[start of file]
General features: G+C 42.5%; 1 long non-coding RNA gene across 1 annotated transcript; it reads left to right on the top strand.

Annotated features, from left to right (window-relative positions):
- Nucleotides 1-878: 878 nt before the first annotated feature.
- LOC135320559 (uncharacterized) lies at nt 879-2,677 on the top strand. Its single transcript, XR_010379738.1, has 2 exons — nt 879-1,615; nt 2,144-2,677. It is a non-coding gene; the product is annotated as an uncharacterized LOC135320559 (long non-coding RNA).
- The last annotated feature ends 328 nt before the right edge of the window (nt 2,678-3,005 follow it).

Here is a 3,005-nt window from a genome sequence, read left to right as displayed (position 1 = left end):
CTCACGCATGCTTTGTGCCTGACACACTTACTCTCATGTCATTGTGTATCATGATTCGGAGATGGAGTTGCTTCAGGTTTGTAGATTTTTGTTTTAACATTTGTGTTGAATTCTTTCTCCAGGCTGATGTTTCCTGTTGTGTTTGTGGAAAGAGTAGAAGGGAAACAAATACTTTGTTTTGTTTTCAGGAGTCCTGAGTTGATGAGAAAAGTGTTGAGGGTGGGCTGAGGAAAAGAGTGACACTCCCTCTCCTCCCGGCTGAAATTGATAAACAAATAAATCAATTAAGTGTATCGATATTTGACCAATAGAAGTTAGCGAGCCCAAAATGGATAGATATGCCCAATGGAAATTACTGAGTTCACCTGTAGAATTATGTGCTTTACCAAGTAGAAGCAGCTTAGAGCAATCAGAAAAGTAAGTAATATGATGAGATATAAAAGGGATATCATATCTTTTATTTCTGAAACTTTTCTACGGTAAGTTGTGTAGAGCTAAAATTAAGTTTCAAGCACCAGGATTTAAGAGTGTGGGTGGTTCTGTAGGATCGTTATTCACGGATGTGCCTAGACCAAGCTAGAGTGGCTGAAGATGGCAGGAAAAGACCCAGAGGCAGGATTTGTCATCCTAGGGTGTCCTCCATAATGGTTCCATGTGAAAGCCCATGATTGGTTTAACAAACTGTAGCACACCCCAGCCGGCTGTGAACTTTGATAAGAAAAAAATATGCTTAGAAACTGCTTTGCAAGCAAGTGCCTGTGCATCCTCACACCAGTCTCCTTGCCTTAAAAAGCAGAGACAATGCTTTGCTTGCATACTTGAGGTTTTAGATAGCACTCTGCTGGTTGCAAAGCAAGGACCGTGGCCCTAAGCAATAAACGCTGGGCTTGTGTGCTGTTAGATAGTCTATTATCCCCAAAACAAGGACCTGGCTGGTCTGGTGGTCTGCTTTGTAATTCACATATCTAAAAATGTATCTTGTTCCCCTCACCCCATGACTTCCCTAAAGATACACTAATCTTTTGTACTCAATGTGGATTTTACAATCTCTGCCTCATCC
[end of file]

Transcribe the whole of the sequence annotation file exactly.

General features: G+C 42.5%; 1 long non-coding RNA gene across 1 annotated transcript; it reads left to right on the top strand.

Annotated features, from left to right (window-relative positions):
- Nucleotides 1-878: 878 nt before the first annotated feature.
- LOC135320559 (uncharacterized) lies at nt 879-2,677 on the top strand. Its single transcript, XR_010379738.1, has 2 exons — nt 879-1,615; nt 2,144-2,677. It is a non-coding gene; the product is annotated as an uncharacterized LOC135320559 (long non-coding RNA).
- The last annotated feature ends 328 nt before the right edge of the window (nt 2,678-3,005 follow it).

Here is a 3,005-nt window from a genome sequence, read left to right as displayed (position 1 = left end):
CTCACGCATGCTTTGTGCCTGACACACTTACTCTCATGTCATTGTGTATCATGATTCGGAGATGGAGTTGCTTCAGGTTTGTAGATTTTTGTTTTAACATTTGTGTTGAATTCTTTCTCCAGGCTGATGTTTCCTGTTGTGTTTGTGGAAAGAGTAGAAGGGAAACAAATACTTTGTTTTGTTTTCAGGAGTCCTGAGTTGATGAGAAAAGTGTTGAGGGTGGGCTGAGGAAAAGAGTGACACTCCCTCTCCTCCCGGCTGAAATTGATAAACAAATAAATCAATTAAGTGTATCGATATTTGACCAATAGAAGTTAGCGAGCCCAAAATGGATAGATATGCCCAATGGAAATTACTGAGTTCACCTGTAGAATTATGTGCTTTACCAAGTAGAAGCAGCTTAGAGCAATCAGAAAAGTAAGTAATATGATGAGATATAAAAGGGATATCATATCTTTTATTTCTGAAACTTTTCTACGGTAAGTTGTGTAGAGCTAAAATTAAGTTTCAAGCACCAGGATTTAAGAGTGTGGGTGGTTCTGTAGGATCGTTATTCACGGATGTGCCTAGACCAAGCTAGAGTGGCTGAAGATGGCAGGAAAAGACCCAGAGGCAGGATTTGTCATCCTAGGGTGTCCTCCATAATGGTTCCATGTGAAAGCCCATGATTGGTTTAACAAACTGTAGCACACCCCAGCCGGCTGTGAACTTTGATAAGAAAAAAATATGCTTAGAAACTGCTTTGCAAGCAAGTGCCTGTGCATCCTCACACCAGTCTCCTTGCCTTAAAAAGCAGAGACAATGCTTTGCTTGCATACTTGAGGTTTTAGATAGCACTCTGCTGGTTGCAAAGCAAGGACCGTGGCCCTAAGCAATAAACGCTGGGCTTGTGTGCTGTTAGATAGTCTATTATCCCCAAAACAAGGACCTGGCTGGTCTGGTGGTCTGCTTTGTAATTCACATATCTAAAAATGTATCTTGTTCCCCTCACCCCATGACTTCCCTAAAGATACACTAATCTTTTGTACTCAATGTGGATTTTACAATCTCTGCCTCATCC